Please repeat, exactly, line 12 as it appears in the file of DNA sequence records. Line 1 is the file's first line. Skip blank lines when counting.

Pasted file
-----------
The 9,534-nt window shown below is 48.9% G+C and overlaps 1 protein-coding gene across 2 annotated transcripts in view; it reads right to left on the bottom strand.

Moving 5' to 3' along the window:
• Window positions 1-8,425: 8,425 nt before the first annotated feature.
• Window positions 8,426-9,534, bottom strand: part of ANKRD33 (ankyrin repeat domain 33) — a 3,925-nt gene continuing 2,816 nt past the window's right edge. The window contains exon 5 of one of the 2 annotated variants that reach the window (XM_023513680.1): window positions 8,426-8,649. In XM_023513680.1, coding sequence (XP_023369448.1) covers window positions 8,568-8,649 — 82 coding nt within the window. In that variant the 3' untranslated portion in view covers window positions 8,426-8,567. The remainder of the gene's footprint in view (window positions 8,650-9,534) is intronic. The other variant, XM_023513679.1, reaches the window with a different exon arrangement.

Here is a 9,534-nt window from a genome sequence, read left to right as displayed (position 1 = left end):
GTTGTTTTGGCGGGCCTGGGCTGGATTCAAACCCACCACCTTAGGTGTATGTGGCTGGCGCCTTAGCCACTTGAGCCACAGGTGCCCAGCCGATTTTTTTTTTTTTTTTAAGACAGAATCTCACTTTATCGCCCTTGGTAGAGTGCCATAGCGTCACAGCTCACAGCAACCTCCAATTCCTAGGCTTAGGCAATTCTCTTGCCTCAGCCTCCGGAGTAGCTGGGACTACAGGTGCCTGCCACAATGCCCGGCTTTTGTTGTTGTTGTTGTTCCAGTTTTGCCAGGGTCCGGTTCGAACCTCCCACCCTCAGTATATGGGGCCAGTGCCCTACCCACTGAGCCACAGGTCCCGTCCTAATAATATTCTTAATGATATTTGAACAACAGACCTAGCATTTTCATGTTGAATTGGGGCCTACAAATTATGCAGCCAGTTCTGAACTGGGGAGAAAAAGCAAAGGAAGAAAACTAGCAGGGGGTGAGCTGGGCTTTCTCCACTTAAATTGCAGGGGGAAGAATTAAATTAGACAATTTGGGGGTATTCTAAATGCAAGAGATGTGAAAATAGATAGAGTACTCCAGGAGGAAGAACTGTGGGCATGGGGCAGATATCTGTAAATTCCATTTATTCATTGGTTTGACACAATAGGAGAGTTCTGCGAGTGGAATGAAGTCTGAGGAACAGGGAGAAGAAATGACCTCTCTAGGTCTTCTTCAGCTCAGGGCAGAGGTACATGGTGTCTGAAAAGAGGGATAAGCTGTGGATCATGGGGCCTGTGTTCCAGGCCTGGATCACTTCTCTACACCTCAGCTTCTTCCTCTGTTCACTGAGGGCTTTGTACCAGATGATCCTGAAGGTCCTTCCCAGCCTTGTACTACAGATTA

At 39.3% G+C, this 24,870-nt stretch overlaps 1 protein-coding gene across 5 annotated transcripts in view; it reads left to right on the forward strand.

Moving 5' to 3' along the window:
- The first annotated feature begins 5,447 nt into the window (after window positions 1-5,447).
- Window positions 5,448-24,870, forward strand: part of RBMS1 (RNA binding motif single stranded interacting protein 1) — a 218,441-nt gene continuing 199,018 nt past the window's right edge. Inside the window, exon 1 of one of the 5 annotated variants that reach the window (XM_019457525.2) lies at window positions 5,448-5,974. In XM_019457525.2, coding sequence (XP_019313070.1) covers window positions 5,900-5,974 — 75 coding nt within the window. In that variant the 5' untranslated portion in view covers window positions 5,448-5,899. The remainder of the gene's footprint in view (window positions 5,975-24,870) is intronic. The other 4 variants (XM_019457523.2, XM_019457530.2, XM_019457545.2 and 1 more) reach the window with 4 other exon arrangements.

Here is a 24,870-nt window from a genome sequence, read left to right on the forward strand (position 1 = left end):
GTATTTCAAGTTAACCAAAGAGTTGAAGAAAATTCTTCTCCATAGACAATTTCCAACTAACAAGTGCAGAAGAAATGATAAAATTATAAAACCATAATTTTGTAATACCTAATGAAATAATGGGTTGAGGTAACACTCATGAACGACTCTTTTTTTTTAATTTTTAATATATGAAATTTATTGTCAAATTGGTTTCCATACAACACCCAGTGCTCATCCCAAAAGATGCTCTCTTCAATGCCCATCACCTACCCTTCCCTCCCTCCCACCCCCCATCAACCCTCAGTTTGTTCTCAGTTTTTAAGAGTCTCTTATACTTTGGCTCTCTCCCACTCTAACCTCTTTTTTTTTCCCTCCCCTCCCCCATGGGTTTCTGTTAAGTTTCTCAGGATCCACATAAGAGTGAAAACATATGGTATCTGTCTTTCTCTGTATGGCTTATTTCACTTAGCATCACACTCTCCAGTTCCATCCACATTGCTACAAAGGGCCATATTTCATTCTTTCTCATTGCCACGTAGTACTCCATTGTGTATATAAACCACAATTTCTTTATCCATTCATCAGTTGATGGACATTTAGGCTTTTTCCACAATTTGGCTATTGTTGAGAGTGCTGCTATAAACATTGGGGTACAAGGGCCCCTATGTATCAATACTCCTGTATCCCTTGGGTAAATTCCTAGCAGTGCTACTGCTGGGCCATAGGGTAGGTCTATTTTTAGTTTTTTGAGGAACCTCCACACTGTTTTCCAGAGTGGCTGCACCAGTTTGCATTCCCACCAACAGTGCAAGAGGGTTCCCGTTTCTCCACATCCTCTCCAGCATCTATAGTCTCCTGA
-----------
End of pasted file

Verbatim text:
GTATTTCAAGTTAACCAAAGAGTTGAAGAAAATTCTTCTCCATAGACAATTTCCAACTAACAAGTGCAGAAGAAATGATAAAATTATAAAACCATAATTTTGTAATACCTAATGAAATAATGGGTTGAGGTAACACTCATGAACGACTCTTTTTTTTTAATTTTTAATATATGAAATTTATTGTCAAATTGGTTTCCATACAACACCCAGTGCTCATCCCAAAAGATGCTCTCTTCAATGCCCATCACCTACCCTTCCCTCCCTCCCACCCCCCATCAACCCTCAGTTTGTTCTCAGTTTTTAAGAGTCTCTTATACTTTGGCTCTCTCCCACTCTAACCTCTTTTTTTTTCCCTCCCCTCCCCCATGGGTTTCTGTTAAGTTTCTCAGGATCCACATAAGAGTGAAAACATATGGTATCTGTCTTTCTCTGTATGGCTTATTTCACTTAGCATCACACTCTCCAGTTCCATCCACATTGCTACAAAGGGCCATATTTCATTCTTTCTCATTGCCACGTAGTACTCCATTGTGTATATAAACCACAATTTCTTTATCCATTCATCAGTTGATGGACATTTAGGCTTTTTCCACAATTTGGCTATTGTTGAGAGTGCTGCTATAAACATTGGGGTACAAGGGCCCCTATGTATCAATACTCCTGTATCCCTTGGGTAAATTCCTAGCAGTGCTACTGCTGGGCCATAGGGTAGGTCTATTTTTAGTTTTTTGAGGAACCTCCACACTGTTTTCCAGAGTGGCTGCACCAGTTTGCATTCCCACCAACAGTGCAAGAGGGTTCCCGTTTCTCCACATCCTCTCCAGCATCTATAGTCTCCTGA